There is a godly kind of ambition.
This is the kind of ambition that makes us press on toward godliness; to grow ever deeper in our knowledge and experience of the gospel; to want to maximize our resources for the sake of the kingdom. This is the kind of ambition that embodies the Christian who has a watchful kind of posture, knowing that Jesus is coming back, and that we are to make the most of who we are in Christ and what we are stewarding for His sake.
Yes, there is a godly kind of ambition. But my goodness, how difficult it is to live in.
That’s because there is also a worldly kind of ambition. This is the never-ending pursuit of “more” and “else,” never satisfied or content with our station in life. More power. More money. More recognition. This is the heart that has no room for gratitude, no room for real joy, no room for godly satisfaction. They’ve all been squeezed out by the cultural lie that has become virtue – that ladder-climbing, in whatever arena you’re in, is not only right but is also good.
It’s infectious, this ambition. And what’s worse, we find ourselves not only infected by it, but carriers of it. We pass it off to our co-workers as we jockey back and forth for position. We pass it off to our children as we demand more touchdowns, more A’s in math class, more invitations to more parties. It’s a self-perpetuating disease that runs rampant through materialism, posturing online, and jealousy masquerading as “friendly competition.” We would do wise to recognize just how prevalent this corrupted kind of ambition truly is. And that’s why we need – we need – Psalm 131:
Lord, my heart is not proud;
my eyes are not haughty.
I do not get involved with things
too great or too wondrous for me.
Instead, I have calmed and quieted my soul
like a weaned child with its mother;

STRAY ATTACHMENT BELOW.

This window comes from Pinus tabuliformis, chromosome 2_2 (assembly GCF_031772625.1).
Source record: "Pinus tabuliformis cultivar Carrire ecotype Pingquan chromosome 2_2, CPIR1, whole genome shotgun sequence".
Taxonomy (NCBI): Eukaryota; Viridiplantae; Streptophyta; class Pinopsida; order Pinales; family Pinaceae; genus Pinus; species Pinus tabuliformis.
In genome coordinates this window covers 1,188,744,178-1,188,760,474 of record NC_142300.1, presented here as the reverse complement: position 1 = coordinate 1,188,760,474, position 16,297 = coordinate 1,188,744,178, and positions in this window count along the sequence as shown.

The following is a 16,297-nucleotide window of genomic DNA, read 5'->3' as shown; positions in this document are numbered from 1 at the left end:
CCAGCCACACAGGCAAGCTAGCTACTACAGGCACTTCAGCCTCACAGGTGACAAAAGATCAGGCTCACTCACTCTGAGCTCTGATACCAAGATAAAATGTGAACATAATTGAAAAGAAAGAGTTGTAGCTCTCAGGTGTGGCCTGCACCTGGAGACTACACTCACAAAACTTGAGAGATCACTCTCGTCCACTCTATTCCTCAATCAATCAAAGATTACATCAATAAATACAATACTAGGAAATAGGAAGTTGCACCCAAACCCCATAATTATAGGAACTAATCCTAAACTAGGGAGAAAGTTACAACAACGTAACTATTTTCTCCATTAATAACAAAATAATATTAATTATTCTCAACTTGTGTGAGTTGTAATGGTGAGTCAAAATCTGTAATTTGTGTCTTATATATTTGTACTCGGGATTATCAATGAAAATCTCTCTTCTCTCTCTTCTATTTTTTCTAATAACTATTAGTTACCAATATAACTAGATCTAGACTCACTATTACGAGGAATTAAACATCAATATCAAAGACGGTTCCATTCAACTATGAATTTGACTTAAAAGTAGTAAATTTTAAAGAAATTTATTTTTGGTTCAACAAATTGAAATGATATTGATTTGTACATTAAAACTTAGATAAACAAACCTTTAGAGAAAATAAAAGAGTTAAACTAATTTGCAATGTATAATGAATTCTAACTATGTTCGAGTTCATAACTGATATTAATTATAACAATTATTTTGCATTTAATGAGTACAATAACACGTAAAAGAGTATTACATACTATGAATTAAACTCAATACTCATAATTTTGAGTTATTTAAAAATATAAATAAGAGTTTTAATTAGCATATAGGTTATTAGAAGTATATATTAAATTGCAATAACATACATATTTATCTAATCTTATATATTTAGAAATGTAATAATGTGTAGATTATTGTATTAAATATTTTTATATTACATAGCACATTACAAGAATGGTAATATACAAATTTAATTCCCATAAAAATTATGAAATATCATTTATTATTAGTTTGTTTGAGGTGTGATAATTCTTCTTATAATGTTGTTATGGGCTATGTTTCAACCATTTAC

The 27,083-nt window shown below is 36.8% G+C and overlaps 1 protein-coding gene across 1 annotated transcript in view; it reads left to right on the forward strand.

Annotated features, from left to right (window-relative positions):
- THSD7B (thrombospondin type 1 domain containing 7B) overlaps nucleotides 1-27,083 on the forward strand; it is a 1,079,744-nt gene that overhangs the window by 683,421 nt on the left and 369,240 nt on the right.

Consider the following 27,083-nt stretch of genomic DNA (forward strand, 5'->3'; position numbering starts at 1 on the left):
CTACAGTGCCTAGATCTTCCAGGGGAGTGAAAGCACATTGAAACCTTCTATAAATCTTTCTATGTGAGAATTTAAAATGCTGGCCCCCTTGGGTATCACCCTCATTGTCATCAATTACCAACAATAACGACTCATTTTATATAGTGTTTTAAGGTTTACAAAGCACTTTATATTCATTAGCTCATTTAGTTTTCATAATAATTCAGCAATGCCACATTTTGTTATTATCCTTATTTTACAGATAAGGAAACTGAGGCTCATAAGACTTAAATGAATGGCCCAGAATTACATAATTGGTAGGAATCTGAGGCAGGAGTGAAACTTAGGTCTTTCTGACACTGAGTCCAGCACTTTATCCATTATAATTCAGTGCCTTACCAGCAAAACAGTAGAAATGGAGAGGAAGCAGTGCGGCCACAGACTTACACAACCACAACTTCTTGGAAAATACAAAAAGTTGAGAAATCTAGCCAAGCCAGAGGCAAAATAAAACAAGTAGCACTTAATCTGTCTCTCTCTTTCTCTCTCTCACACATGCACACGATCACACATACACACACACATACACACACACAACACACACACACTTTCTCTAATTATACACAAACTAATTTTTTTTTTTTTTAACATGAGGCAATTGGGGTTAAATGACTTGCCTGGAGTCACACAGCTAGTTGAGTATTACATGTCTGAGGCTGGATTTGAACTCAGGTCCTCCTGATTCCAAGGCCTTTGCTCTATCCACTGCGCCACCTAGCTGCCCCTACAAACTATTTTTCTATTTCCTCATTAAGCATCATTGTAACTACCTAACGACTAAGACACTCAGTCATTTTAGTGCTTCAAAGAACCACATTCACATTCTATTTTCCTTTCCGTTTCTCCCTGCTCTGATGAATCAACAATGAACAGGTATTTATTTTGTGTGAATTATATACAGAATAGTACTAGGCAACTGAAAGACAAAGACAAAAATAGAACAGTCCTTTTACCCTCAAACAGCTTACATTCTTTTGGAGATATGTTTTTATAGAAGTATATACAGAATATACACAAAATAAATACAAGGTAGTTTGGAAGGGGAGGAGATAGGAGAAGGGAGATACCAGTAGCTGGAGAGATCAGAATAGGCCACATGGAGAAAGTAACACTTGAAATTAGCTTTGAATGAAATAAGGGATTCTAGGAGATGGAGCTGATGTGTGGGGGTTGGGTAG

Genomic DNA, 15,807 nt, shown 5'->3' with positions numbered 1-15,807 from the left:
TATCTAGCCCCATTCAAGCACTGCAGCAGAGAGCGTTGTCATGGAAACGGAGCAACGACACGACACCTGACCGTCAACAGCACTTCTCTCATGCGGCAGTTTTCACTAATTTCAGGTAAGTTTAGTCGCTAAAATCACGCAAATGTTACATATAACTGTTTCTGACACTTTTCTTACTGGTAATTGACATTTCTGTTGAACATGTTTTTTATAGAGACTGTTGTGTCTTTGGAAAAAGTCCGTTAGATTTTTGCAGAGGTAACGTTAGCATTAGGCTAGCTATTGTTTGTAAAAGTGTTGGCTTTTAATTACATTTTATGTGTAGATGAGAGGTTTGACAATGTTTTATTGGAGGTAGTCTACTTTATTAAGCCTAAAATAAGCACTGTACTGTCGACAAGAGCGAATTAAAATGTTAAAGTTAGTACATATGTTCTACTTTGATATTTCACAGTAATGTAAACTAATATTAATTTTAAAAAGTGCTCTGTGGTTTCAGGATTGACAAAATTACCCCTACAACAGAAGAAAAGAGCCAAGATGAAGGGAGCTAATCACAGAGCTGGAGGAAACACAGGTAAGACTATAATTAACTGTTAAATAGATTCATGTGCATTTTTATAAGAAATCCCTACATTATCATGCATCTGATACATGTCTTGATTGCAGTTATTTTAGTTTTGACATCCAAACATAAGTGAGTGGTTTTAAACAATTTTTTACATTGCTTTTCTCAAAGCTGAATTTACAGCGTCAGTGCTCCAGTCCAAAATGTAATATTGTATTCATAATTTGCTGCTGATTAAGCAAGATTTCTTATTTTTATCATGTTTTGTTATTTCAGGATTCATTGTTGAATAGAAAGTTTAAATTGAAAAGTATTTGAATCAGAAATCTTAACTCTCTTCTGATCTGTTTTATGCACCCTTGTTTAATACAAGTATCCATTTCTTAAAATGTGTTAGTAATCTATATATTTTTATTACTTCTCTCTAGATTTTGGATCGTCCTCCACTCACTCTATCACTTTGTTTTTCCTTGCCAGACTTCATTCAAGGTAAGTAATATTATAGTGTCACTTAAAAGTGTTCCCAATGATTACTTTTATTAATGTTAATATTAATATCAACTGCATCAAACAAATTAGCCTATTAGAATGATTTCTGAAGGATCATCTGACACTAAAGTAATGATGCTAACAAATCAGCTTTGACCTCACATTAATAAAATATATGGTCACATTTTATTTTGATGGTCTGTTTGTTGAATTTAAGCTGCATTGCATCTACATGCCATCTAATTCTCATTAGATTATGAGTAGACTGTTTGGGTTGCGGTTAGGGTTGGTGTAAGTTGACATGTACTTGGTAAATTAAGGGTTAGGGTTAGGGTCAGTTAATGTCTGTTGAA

my soul is like a weaned child.
Israel, put your hope in the Lord,
both now and forever (Psalm 131).
The song cuts right to the chase. Let’s call ambition what it is. Pride. Haughtiness. Biting off the things that are too big for our souls to handle. But thankfully, the psalm also offers us a better way. For the psalmist, the way you combat corrupted ambition is through the gospel.
The imagery presented here is of a child and a parent. Surely, if you’re a parent, you can remember those days. The days when home was a safe place. When your children were free from self-consciousness and anxiety. When they were (at least sometimes) content with the smallest things, and especially so when they were with you. Their father. Their mother.
For they knew without even knowing they knew that they were loved. Accepted. Safe. And because they were, they had no compulsion to validate themselves or prove their worth.
But now we are adults. We’ve had all that innocence beaten out of us by failed relationships, career disappointments, and subtle betrayals. And yet there is a way back. And the way back is through the gospel.
For it’s only through the gospel that we truly have a Father that accepts us, not because we have validated ourselves to Him, but because of the righteousness of Jesus. The security that comes in that kind of relationship is the antidote to ambition because in the arms of our Father we can know beyond any doubt that we have nothing left to prove.
We are His. We are home. We are safe.
Embrace it again today, Christian. Remember who you are. And let that memory temper the ungodly desire for “more.”